A marshmallow is mostly made of sugar and has a relatively high moisture content. When a marshmallow contacts liquid nitrogen, the moisture in the marshmallow immediately freezes. The resulting texture of the marshmallow is brittle. The frozen marshmallow can be safely eaten once removed from the liquid nitrogen bowl. There is no remaining liquid nitrogen in or on the marshmallow – just frozen moisture! 

Freezing is a different process than dehydrating. Lucky Charms marshmallows are a good example of dehydrated marshmallows. They have had their moisture removed and will not go back to being soft and fluffy. On the other hand, liquid nitrogen marshmallows have their moisture frozen and will go back to their soft, fluffy state once the moisture has time to defrost. 

Ice Fishing

Have you ever wondered why salt is scattered on the roads to prevent ice? In this demonstration, our staff member will show you the changes that take place when salt is placed on ice. Will the ice get colder or warmer?

Though salt does not lower the temperature of ice, it lowers the freezing point (and melting point). When salt is around, ice cubes have to work harder to be solid. Eventually, when there is enough salt, the ice can’t work any harder and it begins to melt. That is why a lot of salt is thrown on the roads to prevent ice in below-freezing temperatures. 

Our staff will help our visitors go ice fishing by adding salt to the fish-shaped ice that is floating in water. Visitors will dip their “pole” into the water and see if they can catch the frigid fish on their line. Be careful! Too much salt will make the fish melt. Tthis is a chance to experiment with colligative properties.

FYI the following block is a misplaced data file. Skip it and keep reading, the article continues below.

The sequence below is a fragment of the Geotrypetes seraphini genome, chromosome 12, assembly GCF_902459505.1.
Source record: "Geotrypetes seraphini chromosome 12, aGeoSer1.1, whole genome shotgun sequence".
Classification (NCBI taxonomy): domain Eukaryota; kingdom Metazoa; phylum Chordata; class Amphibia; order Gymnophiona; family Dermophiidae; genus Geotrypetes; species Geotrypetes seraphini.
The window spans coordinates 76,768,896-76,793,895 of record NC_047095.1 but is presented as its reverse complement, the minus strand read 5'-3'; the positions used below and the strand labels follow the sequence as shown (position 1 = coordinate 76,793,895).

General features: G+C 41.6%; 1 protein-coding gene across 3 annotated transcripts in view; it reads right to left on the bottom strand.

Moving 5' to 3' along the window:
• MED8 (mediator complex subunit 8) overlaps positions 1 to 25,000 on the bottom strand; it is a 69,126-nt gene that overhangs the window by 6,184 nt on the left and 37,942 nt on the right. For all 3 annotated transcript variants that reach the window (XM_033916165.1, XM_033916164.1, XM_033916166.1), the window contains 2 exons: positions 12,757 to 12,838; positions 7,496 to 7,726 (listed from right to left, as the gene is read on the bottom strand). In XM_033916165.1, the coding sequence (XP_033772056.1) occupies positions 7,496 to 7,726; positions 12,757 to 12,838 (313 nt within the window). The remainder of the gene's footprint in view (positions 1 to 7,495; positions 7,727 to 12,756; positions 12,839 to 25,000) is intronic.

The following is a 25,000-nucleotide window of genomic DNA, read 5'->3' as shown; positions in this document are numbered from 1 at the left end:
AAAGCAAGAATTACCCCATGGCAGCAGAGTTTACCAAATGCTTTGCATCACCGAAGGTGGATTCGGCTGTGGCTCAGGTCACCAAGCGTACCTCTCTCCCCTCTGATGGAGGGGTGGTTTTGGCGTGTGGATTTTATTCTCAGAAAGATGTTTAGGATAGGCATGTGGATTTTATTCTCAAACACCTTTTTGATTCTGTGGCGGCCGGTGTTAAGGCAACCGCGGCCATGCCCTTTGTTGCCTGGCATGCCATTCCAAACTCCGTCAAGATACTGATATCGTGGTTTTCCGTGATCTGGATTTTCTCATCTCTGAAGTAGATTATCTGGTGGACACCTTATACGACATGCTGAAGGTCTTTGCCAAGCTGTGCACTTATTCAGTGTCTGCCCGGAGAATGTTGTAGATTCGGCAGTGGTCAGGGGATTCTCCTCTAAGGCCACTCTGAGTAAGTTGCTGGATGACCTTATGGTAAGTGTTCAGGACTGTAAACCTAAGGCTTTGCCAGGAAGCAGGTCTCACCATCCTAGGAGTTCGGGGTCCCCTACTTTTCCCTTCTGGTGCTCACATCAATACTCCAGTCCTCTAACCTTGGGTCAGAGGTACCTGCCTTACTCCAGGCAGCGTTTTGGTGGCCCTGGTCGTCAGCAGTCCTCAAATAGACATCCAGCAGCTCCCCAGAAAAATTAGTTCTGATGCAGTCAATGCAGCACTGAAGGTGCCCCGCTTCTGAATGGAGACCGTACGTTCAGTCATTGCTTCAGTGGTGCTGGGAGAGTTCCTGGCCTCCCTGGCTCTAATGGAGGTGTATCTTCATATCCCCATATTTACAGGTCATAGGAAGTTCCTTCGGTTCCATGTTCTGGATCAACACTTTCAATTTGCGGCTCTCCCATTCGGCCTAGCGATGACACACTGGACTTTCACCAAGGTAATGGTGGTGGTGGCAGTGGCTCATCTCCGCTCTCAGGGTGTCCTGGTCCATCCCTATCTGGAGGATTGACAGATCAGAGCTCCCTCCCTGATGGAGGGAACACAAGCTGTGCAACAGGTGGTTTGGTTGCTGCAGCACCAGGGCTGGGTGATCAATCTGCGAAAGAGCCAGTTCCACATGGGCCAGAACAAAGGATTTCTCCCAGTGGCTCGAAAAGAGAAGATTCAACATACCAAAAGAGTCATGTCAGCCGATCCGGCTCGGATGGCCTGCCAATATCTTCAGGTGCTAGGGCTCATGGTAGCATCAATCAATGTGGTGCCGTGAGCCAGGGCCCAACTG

Snow Sensory Bins

Snow can be hard to come by in Nashville, but a little science demonstration can fix that! Watch and feel as our staff transforms a gritty white powder into soft and pillowy snow. Ask us how you can safely do this experiment at home! 

The magical white powder we are experimenting with is called sodium polyacrylate (poly-ack-ra-lite). It is known in the industry as a super-absorbent polymer or SAP. Sodium polyacrylate can absorb 100 to 1000 times its mass in water which leads it to have broad applications in consumer products. This polymer is used in baby diapers, medical bandages, pet pads, and anti-flood equipment. Sodium polyacrylate absorbs water through a process called osmosis. Water swells the polymer network to keep the sodium concentration between the polymer and water. Once the polymer absorbs the water, it has the soft and fluffy texture of freshly fallen snow.